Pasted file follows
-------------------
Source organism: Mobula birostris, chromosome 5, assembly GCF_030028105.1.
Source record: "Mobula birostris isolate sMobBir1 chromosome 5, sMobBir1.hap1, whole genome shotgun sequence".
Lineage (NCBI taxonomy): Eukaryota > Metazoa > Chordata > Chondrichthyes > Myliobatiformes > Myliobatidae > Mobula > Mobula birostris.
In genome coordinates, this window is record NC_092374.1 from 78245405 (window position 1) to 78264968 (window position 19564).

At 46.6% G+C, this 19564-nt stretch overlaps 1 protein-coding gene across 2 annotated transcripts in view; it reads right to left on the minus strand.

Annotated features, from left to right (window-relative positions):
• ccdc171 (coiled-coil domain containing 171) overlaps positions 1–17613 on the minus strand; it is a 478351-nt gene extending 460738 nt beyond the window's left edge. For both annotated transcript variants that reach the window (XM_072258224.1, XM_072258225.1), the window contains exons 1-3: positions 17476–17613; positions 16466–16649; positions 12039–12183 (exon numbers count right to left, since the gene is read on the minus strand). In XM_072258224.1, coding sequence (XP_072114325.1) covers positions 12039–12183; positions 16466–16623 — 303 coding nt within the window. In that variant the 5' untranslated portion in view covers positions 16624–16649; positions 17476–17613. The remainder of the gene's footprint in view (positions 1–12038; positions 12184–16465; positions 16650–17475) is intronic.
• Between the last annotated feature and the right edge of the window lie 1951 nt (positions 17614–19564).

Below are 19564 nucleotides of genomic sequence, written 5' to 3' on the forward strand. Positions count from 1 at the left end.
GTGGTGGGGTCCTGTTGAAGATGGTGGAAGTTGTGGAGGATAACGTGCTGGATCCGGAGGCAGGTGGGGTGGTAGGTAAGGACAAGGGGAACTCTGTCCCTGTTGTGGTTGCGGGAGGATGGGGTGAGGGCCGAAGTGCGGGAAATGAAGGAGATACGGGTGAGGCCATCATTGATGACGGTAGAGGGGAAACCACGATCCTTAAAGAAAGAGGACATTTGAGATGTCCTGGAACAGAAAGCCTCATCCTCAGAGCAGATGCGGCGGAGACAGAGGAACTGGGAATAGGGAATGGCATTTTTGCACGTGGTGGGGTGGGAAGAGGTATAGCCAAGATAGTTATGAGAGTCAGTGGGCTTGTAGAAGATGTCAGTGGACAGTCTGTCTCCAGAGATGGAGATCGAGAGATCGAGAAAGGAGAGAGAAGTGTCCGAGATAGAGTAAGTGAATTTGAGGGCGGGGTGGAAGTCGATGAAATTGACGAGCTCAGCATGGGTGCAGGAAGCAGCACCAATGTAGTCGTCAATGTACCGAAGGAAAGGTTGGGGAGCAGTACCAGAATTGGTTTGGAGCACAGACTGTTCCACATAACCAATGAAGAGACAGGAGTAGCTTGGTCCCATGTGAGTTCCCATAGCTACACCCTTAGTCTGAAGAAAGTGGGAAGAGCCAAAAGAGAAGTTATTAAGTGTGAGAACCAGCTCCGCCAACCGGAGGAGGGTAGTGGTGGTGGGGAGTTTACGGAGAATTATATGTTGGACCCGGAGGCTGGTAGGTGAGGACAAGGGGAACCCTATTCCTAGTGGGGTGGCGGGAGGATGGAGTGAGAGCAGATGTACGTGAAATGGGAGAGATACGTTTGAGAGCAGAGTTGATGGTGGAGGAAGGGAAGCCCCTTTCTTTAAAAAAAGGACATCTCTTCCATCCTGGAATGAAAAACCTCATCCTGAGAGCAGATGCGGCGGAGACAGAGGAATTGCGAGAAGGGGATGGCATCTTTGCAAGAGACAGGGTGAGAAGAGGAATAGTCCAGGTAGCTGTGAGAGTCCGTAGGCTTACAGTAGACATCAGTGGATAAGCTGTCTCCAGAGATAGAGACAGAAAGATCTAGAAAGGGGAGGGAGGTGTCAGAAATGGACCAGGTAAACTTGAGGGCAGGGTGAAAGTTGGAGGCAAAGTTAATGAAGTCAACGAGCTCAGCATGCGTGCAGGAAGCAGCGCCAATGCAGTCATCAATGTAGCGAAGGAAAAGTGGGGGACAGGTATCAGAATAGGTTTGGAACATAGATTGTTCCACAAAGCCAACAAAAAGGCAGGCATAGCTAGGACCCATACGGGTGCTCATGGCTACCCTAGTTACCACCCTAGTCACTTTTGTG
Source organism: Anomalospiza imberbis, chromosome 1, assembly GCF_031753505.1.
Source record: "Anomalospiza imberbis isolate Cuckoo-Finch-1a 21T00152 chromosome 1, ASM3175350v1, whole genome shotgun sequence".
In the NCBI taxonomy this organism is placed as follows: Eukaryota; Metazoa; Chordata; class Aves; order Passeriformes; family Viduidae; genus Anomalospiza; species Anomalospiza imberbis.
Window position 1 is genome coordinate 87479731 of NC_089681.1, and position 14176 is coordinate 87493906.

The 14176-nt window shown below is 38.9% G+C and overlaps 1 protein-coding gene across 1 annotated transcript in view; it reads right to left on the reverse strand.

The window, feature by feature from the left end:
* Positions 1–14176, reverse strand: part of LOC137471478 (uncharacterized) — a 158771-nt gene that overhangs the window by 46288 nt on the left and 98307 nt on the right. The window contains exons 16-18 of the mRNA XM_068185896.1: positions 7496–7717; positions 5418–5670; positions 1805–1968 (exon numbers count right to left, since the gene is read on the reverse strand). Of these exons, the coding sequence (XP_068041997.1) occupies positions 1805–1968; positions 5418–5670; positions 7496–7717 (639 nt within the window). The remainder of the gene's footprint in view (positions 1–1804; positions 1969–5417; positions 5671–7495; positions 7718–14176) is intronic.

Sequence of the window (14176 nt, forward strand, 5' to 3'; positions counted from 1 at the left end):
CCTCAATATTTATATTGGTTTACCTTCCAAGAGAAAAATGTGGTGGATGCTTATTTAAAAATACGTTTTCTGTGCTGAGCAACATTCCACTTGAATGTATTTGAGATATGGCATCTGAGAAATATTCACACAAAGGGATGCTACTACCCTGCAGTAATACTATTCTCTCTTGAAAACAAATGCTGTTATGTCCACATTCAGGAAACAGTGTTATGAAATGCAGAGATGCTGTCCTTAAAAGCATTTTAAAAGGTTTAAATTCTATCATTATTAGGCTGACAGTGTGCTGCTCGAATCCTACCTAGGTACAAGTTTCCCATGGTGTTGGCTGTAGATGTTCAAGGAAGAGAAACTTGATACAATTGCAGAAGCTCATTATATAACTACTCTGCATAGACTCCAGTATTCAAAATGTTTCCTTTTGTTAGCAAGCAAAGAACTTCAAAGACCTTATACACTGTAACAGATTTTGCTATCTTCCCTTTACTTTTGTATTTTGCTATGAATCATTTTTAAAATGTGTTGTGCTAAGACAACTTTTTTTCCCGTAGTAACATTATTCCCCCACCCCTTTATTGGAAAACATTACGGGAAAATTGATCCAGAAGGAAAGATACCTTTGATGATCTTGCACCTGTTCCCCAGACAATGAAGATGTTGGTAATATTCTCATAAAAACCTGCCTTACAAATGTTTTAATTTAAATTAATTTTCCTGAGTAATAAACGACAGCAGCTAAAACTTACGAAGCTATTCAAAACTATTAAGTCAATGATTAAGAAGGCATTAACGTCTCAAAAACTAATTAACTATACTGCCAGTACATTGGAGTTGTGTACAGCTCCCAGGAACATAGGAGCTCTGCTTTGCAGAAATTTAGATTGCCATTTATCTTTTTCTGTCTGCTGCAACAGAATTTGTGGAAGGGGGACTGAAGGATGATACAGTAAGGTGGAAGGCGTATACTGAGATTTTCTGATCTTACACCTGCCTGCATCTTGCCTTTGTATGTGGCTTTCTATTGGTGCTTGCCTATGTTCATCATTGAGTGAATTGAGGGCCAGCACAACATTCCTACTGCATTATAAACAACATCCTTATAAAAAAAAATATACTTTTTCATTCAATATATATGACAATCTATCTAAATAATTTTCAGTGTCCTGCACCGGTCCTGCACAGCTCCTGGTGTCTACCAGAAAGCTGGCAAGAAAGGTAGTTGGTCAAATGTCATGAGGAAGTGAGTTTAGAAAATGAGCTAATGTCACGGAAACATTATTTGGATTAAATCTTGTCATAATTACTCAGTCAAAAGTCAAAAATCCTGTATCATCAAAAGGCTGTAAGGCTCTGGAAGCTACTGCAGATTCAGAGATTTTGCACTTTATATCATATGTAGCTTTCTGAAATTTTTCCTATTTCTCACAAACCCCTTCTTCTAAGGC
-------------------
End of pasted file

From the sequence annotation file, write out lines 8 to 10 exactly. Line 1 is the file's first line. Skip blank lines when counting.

• Between the last annotated feature and the right edge of the window lie 1951 nt (positions 17614–19564).

Below are 19564 nucleotides of genomic sequence, written 5' to 3' on the forward strand. Positions count from 1 at the left end.
GTGGTGGGGTCCTGTTGAAGATGGTGGAAGTTGTGGAGGATAACGTGCTGGATCCGGAGGCAGGTGGGGTGGTAGGTAAGGACAAGGGGAACTCTGTCCCTGTTGTGGTTGCGGGAGGATGGGGTGAGGGCCGAAGTGCGGGAAATGAAGGAGATACGGGTGAGGCCATCATTGATGACGGTAGAGGGGAAACCACGATCCTTAAAGAAAGAGGACATTTGAGATGTCCTGGAACAGAAAGCCTCATCCTCAGAGCAGATGCGGCGGAGACAGAGGAACTGGGAATAGGGAATGGCATTTTTGCACGTGGTGGGGTGGGAAGAGGTATAGCCAAGATAGTTATGAGAGTCAGTGGGCTTGTAGAAGATGTCAGTGGACAGTCTGTCTCCAGAGATGGAGATCGAGAGATCGAGAAAGGAGAGAGAAGTGTCCGAGATAGAGTAAGTGAATTTGAGGGCGGGGTGGAAGTCGATGAAATTGACGAGCTCAGCATGGGTGCAGGAAGCAGCACCAATGTAGTCGTCAATGTACCGAAGGAAAGGTTGGGGAGCAGTACCAGAATTGGTTTGGAGCACAGACTGTTCCACATAACCAATGAAGAGACAGGAGTAGCTTGGTCCCATGTGAGTTCCCATAGCTACACCCTTAGTCTGAAGAAAGTGGGAAGAGCCAAAAGAGAAGTTATTAAGTGTGAGAACCAGCTCCGCCAACCGGAGGAGGGTAGTGGTGGTGGGGAGTTTACGGAGAATTATATGTTGGACCCGGAGGCTGGTAGGTGAGGACAAGGGGAACCCTATTCCTAGTGGGGTGGCGGGAGGATGGAGTGAGAGCAGATGTACGTGAAATGGGAGAGATACGTTTGAGAGCAGAGTTGATGGTGGAGGAAGGGAAGCCCCTTTCTTTAAAAAAAGGACATCTCTTCCATCCTGGAATGAAAAACCTCATCCTGAGAGCAGATGCGGCGGAGACAGAGGAATTGCGAGAAGGGGATGGCATCTTTGCAAGAGACAGGGTGAGAAGAGGAATAGTCCAGGTAGCTGTGAGAGTCCGTAGGCTTACAGTAGACATCAGTGGATAAGCTGTCTCCAGAGATAGAGACAGAAAGATCTAGAAAGGGGAGGGAGGTGTCAGAAATGGACCAGGTAAACTTGAGGGCAGGGTGAAAGTTGGAGGCAAAGTTAATGAAGTCAACGAGCTCAGCATGCGTGCAGGAAGCAGCGCCAATGCAGTCATCAATGTAGCGAAGGAAAAGTGGGGGACAGGTATCAGAATAGGTTTGGAACATAGATTGTTCCACAAAGCCAACAAAAAGGCAGGCATAGCTAGGACCCATACGGGTGCTCATGGCTACCCTAGTTACCACCCTAGTCACTTTTGTG